So the letter haunts me: did they just make a mistake in the letter sent me? Did votes I cast for somebody or other back in August in the vote about something or other not register? Are they just making up stuff in the hopes of inspiring civic-minded people to have sleepless nights worrying about the integrity of the voting process? And why do this to me? Don’t I have better things to worry about? No, in fact, I don’t.

Now I’m not so egotistical as to think some mysterious shadowy organization went to a lot of bother to just make me self-conscious about stuff I do on otherwise slow Tuesdays. I hardly need help with that. They must be doing this for everybody they can name, although I don’t think they sent my love anything, come to think of it.

The Seasoned Campaigner


The election’s tomorrow. Most folks in the United States are having an off-year election in which even the poll workers don’t remember what offices are being voted on or why they need to be there (it’s just nice to get together with other folks and share powdered doughnuts while squinting at people’s recorded signatures, is the best guess), but here in Lansing we’ve got a violently fought city council election going. The mayor’s office is pretty secure. Virg Bernero has a lead of like 140 points going into the final weekend, since he’s kept pretty much all his important campaign promises: he swore last time that the city would not fall prey to semi-feral gangs of genetically-engineered kangaroo super-soliders terrorizing the populace, and indeed, it hasn’t. Most of them are working as school crossing guards or as patient-advocates at the hospital. And there’s signs of good urban development too, such as the hipster part of town being able to support Portlandia-esque comically unsustainable “general goods” shops. Plus the band Walk The Moon played here last winter without seeming out of place.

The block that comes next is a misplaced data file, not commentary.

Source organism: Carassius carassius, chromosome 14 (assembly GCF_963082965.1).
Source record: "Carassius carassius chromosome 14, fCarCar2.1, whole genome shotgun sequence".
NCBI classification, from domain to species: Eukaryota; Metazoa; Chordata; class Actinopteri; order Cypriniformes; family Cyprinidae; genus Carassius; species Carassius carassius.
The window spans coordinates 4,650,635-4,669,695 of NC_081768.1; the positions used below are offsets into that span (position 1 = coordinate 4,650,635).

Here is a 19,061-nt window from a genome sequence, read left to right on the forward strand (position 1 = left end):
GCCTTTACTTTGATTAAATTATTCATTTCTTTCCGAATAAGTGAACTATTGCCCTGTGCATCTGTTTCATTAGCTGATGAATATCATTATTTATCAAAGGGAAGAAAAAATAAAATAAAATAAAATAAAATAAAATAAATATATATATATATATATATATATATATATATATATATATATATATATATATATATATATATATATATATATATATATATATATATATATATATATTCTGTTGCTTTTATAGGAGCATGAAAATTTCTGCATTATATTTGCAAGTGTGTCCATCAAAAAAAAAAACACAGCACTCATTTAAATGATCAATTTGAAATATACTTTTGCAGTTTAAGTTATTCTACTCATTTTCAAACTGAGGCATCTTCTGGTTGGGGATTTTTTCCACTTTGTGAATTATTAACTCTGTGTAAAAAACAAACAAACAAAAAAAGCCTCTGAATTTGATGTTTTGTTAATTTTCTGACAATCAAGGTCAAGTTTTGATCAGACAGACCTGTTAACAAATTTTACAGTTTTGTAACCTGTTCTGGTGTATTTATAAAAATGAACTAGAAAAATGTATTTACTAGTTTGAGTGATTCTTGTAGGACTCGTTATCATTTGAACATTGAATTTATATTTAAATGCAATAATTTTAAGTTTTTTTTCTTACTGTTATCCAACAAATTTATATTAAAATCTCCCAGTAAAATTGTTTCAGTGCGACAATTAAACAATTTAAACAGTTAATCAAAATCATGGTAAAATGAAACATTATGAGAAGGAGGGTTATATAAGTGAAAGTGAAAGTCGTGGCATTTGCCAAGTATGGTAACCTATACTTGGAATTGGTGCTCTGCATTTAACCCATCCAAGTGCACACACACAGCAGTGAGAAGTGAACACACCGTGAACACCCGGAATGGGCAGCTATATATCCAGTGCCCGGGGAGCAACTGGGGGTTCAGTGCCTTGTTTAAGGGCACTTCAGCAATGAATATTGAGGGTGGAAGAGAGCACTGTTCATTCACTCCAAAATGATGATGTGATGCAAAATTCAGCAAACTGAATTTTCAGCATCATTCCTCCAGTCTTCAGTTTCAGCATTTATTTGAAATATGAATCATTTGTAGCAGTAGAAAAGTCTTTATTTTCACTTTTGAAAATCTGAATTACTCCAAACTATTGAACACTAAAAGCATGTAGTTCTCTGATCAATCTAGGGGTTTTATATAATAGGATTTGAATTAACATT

So Bernero’s turned to trying to beat the point spread and working on city council candidates, which involves sending us over eighteen flyers per day and relentlessly robo-calling to warn us against a guy named Jeffries. Jeffries actually quit the race back in August, citing a need to spend more time with his family and not get picked on till he cried, but Bernero’s supporters wrote him back in on the ballot so they could keep on campaigning against him. Bernero’s also calling in support of someone who won a silver medal in hurdling in the 1984 Los Angeles Olympics, and won a something in the Pan-American Games too. I can’t tell you much more about her, but I’m almost sure she was able to get tickets to the Goodwill Games.

It’s been getting pretty intense. Not only have they been having a robot call us as often as every five minutes but last weekend they sent a robot over to pick up the phone and answer. I hope they come take it after the voting is over; I don’t want to have to deal with this too.

City Council Primary Guide


Third Ward candidate David Floche comes from a self-described innovative and job-creating background, taking credit for franchising the operations of that guy on the city buses who keeps staring at the poster on the wall behind the driver’s head, like he’s trying to drive eye-lasers through the poor driver. His licensees can be found on all buses running to and from the Two Corners Intersection Mall.

Floche supports the merger of Pompous Lakes with San Luis Obispo, California, a move he expects will catch them “completely off guard”, and believes our city, or possibly theirs, will better serve the public by instituting a policy of visiting everyone to remind them of what they forgot at the supermarket last visit. Anticipating success in both election and implementing this policy he has asked for suggestions of what that forgotten thing might be, as all he can think of is “candles”.